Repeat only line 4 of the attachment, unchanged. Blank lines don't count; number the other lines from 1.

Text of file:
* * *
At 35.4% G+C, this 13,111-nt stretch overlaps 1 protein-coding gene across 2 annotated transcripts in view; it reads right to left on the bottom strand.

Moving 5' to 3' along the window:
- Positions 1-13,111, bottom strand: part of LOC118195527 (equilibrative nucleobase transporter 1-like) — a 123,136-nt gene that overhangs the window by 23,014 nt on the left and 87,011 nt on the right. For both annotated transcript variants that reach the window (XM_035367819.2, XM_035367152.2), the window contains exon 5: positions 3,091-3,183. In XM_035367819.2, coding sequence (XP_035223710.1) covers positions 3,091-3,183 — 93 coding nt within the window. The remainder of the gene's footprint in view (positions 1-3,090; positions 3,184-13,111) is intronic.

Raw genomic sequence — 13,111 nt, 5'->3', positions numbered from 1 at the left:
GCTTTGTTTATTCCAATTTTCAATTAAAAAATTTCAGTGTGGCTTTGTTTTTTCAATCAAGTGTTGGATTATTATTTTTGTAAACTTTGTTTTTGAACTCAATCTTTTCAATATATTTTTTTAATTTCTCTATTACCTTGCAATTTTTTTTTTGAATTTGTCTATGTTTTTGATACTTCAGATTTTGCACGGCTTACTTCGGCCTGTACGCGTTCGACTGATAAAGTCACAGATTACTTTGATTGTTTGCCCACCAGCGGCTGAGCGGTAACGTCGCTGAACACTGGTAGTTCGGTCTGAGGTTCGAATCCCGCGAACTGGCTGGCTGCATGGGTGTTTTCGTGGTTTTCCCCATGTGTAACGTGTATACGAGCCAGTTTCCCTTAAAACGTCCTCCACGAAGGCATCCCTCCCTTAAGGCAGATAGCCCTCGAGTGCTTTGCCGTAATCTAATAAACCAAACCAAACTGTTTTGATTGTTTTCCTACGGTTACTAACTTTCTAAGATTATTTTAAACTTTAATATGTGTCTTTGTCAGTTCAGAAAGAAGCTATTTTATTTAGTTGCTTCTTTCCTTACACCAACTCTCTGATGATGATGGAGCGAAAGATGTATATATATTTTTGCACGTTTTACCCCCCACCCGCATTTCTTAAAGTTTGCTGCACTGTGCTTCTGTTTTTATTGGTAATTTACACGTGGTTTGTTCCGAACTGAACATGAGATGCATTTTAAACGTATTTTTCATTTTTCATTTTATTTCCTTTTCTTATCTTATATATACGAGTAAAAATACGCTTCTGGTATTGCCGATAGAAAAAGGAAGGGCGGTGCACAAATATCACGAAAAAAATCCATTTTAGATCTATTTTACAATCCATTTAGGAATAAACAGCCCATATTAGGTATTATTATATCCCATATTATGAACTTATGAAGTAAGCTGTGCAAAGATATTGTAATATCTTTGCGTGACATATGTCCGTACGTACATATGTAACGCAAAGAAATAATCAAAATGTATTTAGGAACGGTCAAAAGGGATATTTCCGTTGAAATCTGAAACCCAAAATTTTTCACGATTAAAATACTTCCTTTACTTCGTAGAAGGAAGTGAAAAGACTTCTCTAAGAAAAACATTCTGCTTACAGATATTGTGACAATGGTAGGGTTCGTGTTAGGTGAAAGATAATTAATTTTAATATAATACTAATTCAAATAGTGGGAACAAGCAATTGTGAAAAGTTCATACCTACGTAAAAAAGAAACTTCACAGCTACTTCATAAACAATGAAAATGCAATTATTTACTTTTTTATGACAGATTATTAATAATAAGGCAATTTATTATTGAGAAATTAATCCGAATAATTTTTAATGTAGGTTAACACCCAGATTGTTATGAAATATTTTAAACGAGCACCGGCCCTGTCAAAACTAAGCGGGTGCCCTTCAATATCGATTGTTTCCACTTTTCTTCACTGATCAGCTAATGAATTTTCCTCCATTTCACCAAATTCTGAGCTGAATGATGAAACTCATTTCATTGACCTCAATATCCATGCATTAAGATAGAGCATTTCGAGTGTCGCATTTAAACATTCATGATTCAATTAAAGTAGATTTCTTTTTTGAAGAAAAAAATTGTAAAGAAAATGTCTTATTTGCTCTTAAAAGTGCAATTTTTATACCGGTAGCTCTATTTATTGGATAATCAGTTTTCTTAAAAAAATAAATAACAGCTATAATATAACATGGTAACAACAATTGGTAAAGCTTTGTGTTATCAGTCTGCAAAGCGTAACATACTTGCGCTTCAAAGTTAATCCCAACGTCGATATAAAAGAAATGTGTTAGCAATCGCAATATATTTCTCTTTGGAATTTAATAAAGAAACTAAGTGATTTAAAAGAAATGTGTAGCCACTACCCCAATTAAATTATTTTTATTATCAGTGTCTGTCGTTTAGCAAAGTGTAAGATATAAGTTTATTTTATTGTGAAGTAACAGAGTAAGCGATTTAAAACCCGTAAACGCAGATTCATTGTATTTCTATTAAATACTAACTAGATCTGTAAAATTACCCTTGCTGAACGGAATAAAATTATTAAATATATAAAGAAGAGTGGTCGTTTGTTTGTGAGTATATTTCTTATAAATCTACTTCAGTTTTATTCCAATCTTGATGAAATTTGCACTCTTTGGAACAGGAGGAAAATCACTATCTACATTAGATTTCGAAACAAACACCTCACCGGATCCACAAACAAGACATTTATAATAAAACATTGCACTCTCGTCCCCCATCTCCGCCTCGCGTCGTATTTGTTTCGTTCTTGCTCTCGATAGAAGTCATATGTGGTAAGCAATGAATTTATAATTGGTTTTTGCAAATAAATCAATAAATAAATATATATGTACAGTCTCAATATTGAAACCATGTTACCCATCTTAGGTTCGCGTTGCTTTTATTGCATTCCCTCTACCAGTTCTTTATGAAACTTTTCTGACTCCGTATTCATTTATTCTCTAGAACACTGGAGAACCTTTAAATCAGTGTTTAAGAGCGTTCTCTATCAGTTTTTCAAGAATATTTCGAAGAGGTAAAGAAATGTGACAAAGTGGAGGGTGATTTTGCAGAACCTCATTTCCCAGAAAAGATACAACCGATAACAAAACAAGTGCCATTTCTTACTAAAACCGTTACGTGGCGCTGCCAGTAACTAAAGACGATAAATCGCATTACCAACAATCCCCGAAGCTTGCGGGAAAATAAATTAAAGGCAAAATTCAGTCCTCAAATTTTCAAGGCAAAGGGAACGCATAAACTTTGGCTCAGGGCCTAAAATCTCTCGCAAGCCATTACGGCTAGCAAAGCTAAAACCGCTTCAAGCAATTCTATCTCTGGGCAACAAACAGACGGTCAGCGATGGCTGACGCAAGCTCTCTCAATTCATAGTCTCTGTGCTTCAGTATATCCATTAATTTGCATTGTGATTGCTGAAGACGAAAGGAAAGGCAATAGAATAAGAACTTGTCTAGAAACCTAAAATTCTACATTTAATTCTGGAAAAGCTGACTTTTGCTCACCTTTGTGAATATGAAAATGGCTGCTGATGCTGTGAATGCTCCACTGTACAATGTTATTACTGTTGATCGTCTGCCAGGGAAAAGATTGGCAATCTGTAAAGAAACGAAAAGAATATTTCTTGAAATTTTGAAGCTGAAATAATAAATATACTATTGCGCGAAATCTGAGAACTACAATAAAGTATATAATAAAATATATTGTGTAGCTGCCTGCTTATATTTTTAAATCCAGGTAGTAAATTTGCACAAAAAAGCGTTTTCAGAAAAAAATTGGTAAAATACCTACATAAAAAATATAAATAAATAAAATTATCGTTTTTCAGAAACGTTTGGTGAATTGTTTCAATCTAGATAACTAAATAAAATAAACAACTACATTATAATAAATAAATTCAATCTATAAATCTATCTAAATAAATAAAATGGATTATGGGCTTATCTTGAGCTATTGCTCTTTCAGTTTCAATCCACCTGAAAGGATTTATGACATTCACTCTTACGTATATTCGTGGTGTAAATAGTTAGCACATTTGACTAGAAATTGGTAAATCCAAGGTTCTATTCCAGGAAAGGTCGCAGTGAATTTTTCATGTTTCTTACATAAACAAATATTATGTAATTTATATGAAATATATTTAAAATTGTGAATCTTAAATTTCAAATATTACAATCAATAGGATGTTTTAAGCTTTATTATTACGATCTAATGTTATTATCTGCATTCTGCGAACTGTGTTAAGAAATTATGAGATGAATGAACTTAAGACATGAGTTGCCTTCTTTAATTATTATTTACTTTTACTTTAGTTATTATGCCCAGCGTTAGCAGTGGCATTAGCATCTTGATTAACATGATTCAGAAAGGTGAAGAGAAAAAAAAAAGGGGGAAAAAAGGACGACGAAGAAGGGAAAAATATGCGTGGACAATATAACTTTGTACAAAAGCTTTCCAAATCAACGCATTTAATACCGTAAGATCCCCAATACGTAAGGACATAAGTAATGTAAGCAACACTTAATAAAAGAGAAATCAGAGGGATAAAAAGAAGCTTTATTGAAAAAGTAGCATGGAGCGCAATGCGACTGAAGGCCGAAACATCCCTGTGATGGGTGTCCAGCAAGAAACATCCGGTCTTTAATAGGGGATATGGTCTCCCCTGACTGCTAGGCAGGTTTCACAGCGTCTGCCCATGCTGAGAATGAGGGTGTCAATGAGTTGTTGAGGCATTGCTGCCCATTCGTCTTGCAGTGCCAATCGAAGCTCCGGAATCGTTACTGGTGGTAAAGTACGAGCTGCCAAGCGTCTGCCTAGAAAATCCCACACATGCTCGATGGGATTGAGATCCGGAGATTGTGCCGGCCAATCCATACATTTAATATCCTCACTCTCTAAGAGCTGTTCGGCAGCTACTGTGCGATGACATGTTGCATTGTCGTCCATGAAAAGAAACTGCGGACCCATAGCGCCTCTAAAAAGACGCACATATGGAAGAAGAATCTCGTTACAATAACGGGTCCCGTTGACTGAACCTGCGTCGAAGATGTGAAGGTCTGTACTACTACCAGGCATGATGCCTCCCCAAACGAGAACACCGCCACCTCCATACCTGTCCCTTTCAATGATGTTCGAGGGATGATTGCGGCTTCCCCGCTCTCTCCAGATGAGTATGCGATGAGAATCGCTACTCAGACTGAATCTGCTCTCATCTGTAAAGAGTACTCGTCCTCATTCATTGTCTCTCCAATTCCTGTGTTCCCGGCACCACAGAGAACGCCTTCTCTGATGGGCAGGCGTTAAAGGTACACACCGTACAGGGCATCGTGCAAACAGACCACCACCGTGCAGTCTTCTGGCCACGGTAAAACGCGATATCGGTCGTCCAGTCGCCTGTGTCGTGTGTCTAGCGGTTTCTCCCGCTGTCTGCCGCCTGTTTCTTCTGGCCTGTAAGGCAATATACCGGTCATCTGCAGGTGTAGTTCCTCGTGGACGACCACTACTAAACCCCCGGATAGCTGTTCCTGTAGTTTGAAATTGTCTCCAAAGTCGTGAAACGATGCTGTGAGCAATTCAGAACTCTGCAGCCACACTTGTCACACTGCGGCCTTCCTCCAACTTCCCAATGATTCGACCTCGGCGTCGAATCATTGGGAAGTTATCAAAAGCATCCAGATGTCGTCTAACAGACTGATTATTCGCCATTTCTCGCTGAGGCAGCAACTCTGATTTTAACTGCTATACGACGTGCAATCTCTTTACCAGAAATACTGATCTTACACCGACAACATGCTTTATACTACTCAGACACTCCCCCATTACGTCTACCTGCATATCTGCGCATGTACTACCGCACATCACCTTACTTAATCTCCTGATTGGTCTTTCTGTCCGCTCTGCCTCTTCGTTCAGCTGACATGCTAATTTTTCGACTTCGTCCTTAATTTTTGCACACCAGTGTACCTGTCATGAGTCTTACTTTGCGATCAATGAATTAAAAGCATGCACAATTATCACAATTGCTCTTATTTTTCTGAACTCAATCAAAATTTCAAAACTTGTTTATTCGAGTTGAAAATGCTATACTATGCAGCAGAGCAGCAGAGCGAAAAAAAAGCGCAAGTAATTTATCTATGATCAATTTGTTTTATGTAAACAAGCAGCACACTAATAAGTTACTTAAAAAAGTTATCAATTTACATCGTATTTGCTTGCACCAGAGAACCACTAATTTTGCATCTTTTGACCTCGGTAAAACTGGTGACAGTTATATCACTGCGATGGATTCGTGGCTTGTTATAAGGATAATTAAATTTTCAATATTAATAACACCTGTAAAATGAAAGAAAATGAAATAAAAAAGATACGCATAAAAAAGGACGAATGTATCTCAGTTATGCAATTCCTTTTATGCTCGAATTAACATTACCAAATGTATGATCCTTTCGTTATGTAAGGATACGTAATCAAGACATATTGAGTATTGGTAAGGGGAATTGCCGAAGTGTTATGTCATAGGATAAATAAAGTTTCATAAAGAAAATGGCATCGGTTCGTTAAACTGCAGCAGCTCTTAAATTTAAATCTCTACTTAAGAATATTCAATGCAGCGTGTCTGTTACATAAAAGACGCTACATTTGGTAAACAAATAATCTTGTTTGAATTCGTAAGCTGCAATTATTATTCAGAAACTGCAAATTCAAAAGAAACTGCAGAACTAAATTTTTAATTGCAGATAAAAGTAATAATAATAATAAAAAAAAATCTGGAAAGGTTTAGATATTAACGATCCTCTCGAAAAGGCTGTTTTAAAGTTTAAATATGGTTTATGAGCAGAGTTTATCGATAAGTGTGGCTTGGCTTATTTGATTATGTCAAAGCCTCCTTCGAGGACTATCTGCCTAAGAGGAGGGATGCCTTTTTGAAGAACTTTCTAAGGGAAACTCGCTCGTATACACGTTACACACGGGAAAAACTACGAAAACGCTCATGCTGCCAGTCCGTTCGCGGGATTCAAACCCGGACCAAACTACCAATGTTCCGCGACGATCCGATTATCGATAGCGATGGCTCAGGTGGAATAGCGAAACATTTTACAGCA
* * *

Raw genomic sequence — 13,111 nt, 5'->3', positions numbered from 1 at the left: